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Optimizations on OP Stack

This document discusses the various optimizations made to OP Stack that enhances its performance and helps in offering super cheap gas fees.

opBNB offers enhanced performance and cheap gas fees

opBNB enhances the performance of the “Execution Layer” and the “Derivation Layer” of the OP Stack as highlighted in OP Stack landscape.

Optimization of Execution Layer

One of the main challenges in developing the opBNB protocol was to ensure a high throughput of transactions. To achieve this, opBNB leveraged execution optimization techniques that had previously been implemented for BSC.

EVM State Data Access Optimization

Before we dive into the details of the optimisations, let’s see how EVM handles the state data. The diagram below illustrates how the EVM accesses state data. The EVM first checks the cache in memory for the data. If the data is not there, the EVM uses the LevelDB, which involves disk IO.

By improving cache efficiency and accelerating database reads and writes, opBNB realizes substantial performance and scalability gains that benefit both node operators and end users.


(Compared with standard Ethereum world state data storage model, BNB introduced the “SharedPool” as L1.5 cache to improve the hit rate of cache)

Increased accuracy of Bloom Filter in L2: Diff Layer

Avoiding unnecessary recursive accesses to cache by increasing the accuracy of Bloom Filter in L2: Diff Layer Bloom filters are a probabilistic data structure that can rapidly verify if an element exists within a data set. To access the state data, EVM uses the bloom filter to verify if the key-value pair is in the Diff Layer and then searches the cache recursively until it finds them, otherwise, EVM directly reads the data from the levelDB.

However, bloom filters may yield false positives. Moreover, the rate of false positives increases as the dataset bloom filters evaluate expands. Given the opBNB dataset is larger than Ethereum’s, the potential for false positives could be greater as well.

The false positive can result in the unnecessary recursive access. To mitigate this, opBNB reduced the diff layer level from the default of 128 to a configurable parameter set at 32. This reduction decreases the size of the dataset, in turn diminishing the possibility of false positives to avoid the unnecessary time consuming operations to increase the efficiency of state retrieval.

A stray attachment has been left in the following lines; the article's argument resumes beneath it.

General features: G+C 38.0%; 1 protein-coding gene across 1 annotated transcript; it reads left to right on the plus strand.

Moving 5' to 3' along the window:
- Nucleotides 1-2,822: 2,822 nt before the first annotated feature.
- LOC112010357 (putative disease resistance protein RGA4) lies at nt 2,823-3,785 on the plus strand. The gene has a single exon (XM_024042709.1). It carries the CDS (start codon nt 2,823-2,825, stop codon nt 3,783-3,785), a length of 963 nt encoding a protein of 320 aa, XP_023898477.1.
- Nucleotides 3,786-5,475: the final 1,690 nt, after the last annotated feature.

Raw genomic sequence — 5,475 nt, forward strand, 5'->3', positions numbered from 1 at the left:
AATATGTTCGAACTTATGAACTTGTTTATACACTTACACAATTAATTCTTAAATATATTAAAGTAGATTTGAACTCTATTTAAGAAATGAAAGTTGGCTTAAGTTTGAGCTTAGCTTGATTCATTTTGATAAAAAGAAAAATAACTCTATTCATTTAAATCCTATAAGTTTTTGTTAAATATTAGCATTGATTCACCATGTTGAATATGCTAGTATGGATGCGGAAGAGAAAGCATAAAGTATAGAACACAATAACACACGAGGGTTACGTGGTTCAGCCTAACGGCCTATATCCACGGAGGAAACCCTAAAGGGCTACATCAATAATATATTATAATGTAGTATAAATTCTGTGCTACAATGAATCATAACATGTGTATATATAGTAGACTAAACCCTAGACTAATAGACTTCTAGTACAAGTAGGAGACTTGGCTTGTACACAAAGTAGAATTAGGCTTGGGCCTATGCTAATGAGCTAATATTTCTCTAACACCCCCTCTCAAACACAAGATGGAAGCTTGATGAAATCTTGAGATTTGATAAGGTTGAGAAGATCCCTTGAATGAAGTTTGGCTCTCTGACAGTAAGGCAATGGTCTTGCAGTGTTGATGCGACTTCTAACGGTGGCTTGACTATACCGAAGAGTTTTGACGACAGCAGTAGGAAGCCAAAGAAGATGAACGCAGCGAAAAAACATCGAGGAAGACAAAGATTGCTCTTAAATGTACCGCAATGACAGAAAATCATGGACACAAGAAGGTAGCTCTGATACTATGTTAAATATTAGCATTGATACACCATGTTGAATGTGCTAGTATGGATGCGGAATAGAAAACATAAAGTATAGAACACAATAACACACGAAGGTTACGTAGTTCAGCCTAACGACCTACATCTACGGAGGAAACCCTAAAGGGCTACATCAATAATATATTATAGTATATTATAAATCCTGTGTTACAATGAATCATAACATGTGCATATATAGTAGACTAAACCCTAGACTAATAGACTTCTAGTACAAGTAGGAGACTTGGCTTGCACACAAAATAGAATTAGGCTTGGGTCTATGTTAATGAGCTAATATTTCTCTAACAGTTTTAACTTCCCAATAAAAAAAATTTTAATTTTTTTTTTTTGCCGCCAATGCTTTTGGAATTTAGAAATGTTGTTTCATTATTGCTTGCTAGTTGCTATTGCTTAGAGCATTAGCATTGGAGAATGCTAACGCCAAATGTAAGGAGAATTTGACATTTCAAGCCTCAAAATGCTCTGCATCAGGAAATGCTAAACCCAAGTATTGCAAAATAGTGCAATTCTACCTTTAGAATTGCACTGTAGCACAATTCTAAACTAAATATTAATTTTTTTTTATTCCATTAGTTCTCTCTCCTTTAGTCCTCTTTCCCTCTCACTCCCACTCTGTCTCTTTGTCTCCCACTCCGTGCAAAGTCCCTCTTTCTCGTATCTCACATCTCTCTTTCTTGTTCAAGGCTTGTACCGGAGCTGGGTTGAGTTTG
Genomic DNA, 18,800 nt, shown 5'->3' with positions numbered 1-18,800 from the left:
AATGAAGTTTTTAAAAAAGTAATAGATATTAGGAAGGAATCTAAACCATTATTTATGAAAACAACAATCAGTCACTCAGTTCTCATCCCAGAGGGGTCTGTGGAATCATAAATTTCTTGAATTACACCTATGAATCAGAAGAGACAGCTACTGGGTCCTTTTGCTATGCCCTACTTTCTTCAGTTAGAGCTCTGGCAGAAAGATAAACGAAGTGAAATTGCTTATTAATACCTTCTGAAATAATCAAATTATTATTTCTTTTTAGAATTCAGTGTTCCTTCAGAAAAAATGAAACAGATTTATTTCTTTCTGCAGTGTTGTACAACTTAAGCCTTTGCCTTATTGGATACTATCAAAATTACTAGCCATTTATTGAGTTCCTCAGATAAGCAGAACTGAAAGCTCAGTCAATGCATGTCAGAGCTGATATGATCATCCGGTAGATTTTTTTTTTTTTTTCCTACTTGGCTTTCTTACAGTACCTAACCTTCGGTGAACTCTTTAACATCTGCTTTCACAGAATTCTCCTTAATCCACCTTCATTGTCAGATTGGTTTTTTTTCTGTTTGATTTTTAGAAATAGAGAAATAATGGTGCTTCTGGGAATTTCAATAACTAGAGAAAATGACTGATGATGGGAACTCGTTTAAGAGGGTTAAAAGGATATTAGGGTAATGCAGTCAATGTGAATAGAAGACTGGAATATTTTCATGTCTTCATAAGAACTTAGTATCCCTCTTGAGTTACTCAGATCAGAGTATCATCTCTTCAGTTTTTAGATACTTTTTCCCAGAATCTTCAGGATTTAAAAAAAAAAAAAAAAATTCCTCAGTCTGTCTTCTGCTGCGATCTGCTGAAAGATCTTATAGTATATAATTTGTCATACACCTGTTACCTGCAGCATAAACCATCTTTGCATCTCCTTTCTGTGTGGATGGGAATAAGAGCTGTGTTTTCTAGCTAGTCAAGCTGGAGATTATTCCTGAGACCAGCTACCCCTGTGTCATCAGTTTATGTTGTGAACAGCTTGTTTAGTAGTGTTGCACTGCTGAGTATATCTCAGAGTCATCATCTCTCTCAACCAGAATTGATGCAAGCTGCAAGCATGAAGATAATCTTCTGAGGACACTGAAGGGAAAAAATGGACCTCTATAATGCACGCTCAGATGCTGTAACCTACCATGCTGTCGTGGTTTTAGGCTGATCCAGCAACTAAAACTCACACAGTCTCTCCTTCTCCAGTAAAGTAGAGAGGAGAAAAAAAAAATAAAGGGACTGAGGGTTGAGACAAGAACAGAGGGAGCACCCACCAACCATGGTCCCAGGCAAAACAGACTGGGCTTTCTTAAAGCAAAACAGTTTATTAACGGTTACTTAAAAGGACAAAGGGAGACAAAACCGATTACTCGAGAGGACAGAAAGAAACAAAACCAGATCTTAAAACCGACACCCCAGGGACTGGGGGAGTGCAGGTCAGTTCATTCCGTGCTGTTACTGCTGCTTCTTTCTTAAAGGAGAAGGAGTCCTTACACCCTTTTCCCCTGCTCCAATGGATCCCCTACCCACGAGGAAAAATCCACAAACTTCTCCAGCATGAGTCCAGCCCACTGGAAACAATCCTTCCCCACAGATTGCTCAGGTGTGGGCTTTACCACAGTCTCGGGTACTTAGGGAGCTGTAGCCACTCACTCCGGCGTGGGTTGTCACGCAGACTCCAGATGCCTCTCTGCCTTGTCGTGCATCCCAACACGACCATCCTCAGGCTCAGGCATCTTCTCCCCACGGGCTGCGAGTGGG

Effective Prefetch in the cache model of L1.5 and its upper layers

Prefetch is a technique that enhances the performance of transaction execution by loading data from disk to cache in advance. When a block needs to be processed in full sync mode or mined in mining mode, the opBNB node launches N threads to perform state prefetch.

The threads execute the transactions of a block or TxPool and discard the results, but keep the data items in the cache. This way, when the node needs to access the data, it is more likely to find it in the cache rather than on disk, which improves the cache hit rate.

However, the original prefetch design had a performance limitation. It used separate state databases for the prefetch and the main processes. The prefetch threads could only store the prefetched data in the L2 diff layer (See the 3 layer cache model that was explained before). To access this data, the main process had to traverse the L1, L2, and probably L3 layers, which was too slow for a high performance layer 2 chain.

The new design improves performance by sharing a pool that holds the whole world state (originStorage) between the prefetch and the main EVM processes. This way, the prefetch threads can put the prefetched data right into the L1.5 (the upper layer of the cache model), which makes it faster for the main process to access. See the detailed process below.


Mining Process Optimization

The process of mining L2 blocks of OP Stack is illustrated in the diagram. It involves a loop where the Rollup Driver (opNode) imports the previous blocks and then invokes the Engine API (op-geth) to produce new blocks on Layer 2.

The Rollup Driver (opNode) initiates the block generation process on op-geth by calling the engine_forkChoiceUpdatedv1 API of the Engine API(op-geth). This instructs Engine API(op-geth) to start producing an initial block by executing the transactions. (See “Engine API: Initiate block production” in the diagram). The Engine API(op-geth) then returns a payload ID to the Rollup Driver (opNode).

However, when Engine API(op-geth) receives the engine_newPayloadV1 call from the Rollup Driver (opNode) to commit the block, it has to execute the transactions again, which is redundant and time-consuming. It can take hundreds of milliseconds to complete.

To optimize the performance, we added a cache layer to store the execution results during the initial block production step. This way, when op-geth receives the engine_newPayloadV1 call, it can retrieve the data from the cache instead of executing the transactions again. This saves time and resources for the system.

Optimization of Derivation Layer

The batcher performance bottleneck was caused by the need to wait for 15 blocks (45 seconds) on Layer 1 (BSC) to confirm each batch of transactions before submitting the next one. This was due to the possibility of reorg on Layer 1 chain. To solve this problem, we introduced the asynchronous submission feature, which allows the batcher to submit batches without waiting for confirmation.

A separate monitor process keeps track of Layer 1 and notifies the batcher if a reorg happens, so that the batcher can resubmit the affected transactions. This feature improves the efficiency of the batcher. It is not yet available on testnet and is still under development, but it will be deployed on opBNB mainnet.